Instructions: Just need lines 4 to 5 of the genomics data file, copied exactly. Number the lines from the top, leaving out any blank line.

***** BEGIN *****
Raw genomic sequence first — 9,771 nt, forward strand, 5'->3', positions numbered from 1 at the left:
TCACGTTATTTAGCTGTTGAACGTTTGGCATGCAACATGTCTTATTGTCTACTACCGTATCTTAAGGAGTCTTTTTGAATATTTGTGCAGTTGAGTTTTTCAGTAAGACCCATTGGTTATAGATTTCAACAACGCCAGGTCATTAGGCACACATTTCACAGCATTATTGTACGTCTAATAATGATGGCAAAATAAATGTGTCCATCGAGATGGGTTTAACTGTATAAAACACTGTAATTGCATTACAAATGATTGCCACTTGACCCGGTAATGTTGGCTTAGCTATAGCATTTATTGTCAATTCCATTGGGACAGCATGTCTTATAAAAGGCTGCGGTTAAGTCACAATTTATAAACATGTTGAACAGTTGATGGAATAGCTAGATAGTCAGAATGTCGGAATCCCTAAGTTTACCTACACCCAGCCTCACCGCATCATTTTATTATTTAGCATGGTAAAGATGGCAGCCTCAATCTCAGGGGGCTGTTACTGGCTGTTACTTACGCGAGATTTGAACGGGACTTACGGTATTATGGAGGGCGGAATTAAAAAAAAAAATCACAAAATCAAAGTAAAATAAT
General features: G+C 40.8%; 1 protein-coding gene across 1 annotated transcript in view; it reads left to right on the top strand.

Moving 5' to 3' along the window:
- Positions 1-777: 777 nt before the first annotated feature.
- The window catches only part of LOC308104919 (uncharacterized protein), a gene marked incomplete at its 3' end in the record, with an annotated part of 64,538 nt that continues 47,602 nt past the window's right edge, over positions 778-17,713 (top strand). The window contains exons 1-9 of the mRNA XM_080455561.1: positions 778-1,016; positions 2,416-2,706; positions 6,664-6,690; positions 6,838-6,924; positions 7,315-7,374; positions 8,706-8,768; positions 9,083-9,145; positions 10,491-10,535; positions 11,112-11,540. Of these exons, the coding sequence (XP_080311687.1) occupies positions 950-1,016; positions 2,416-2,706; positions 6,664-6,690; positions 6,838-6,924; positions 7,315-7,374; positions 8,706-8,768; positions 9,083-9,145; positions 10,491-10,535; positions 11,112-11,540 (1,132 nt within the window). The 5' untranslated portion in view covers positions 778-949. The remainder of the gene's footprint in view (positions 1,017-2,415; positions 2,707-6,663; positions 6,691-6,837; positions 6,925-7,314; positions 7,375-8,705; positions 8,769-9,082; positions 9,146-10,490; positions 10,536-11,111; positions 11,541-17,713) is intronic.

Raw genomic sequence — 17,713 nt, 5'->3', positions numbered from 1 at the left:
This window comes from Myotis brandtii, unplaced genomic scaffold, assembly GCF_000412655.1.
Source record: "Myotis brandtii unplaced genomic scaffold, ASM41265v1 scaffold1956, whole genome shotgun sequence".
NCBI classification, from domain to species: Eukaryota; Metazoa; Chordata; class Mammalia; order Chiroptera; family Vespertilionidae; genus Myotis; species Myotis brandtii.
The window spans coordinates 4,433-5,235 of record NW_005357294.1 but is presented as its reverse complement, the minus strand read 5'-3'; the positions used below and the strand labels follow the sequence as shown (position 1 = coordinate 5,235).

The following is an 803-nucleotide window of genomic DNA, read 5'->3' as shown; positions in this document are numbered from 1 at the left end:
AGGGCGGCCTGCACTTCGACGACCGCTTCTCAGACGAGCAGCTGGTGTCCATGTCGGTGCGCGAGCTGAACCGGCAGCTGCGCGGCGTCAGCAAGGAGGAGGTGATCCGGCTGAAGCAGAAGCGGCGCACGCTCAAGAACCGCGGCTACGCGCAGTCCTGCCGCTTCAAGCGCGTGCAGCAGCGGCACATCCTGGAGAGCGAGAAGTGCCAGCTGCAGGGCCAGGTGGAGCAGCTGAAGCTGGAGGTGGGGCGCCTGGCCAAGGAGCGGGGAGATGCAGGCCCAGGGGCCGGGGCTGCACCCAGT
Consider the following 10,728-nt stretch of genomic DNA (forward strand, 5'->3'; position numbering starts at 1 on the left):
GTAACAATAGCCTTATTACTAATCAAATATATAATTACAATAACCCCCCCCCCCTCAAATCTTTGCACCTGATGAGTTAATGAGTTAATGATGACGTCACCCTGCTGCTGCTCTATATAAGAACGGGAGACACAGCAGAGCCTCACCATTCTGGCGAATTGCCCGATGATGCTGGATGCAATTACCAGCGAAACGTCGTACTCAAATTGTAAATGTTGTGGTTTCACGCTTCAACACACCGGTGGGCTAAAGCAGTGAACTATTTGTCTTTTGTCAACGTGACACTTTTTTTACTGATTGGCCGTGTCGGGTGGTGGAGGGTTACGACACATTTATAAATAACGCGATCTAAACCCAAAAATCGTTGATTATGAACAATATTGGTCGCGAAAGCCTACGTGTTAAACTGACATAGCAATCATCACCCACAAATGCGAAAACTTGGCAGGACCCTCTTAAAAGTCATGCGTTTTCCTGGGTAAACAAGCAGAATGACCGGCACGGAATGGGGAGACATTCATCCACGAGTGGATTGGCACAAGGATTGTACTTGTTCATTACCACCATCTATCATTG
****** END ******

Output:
Moving 5' to 3' along the window:
- Positions 1-777: 777 nt before the first annotated feature.